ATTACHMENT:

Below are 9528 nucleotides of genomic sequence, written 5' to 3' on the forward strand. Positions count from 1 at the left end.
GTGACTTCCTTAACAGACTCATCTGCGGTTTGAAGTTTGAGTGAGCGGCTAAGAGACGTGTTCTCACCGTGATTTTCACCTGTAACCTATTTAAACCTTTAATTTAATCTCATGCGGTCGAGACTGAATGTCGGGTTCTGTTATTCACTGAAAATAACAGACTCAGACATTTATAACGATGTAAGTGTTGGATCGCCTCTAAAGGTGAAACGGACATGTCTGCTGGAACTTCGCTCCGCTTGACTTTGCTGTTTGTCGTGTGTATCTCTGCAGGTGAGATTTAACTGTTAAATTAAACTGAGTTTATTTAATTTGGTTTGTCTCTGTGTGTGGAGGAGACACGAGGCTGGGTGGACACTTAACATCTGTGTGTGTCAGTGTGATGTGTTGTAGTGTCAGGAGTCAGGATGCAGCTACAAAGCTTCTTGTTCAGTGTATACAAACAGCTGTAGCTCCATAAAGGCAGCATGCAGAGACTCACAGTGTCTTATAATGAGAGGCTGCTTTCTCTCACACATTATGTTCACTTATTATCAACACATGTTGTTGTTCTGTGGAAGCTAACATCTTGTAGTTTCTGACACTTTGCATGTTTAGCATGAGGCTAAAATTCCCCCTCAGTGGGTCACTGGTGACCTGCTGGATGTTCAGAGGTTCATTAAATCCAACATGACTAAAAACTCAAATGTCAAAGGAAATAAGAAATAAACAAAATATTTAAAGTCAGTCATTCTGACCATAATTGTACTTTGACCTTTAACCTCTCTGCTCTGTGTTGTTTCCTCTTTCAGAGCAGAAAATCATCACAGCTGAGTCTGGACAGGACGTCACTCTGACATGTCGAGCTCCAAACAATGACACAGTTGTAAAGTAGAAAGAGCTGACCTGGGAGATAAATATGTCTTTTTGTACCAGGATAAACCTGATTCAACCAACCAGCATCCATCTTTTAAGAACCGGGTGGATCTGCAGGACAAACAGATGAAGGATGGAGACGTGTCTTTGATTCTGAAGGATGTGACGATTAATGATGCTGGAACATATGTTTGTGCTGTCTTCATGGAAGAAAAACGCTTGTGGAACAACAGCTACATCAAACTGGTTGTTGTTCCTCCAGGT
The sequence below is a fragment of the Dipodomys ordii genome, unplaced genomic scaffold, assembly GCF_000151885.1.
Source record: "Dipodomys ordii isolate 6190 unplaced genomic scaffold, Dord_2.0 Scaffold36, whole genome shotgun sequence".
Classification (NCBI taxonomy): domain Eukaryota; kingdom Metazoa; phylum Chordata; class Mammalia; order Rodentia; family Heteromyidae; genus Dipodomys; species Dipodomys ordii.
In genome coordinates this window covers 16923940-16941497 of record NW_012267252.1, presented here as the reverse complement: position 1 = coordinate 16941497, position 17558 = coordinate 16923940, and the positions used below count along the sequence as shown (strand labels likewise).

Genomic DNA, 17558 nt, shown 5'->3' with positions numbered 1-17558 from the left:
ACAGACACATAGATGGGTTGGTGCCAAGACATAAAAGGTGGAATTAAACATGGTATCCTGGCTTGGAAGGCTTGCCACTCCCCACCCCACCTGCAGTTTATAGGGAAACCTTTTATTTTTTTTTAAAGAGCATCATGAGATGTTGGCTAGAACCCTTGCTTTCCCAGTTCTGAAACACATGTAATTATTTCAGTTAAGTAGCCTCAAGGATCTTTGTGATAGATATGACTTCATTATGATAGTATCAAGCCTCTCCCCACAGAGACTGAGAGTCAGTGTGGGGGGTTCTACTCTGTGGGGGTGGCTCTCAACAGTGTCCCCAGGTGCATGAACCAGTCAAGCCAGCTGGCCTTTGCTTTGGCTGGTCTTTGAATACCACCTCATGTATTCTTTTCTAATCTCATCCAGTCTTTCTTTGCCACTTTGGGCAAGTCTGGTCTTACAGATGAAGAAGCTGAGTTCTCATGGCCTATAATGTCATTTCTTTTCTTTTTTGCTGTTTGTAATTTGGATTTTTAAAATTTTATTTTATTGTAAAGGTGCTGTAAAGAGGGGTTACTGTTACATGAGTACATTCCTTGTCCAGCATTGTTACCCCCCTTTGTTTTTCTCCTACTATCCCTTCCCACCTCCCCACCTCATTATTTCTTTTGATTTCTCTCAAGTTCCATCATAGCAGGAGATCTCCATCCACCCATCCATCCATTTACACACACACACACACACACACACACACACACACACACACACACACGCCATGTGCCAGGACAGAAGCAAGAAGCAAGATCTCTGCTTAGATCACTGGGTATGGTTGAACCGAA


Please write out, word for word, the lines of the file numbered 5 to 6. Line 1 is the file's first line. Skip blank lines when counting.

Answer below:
Classification (NCBI taxonomy): domain Eukaryota; kingdom Metazoa; phylum Chordata; class Mammalia; order Rodentia; family Heteromyidae; genus Dipodomys; species Dipodomys ordii.
In genome coordinates this window covers 16923940-16941497 of record NW_012267252.1, presented here as the reverse complement: position 1 = coordinate 16941497, position 17558 = coordinate 16923940, and the positions used below count along the sequence as shown (strand labels likewise).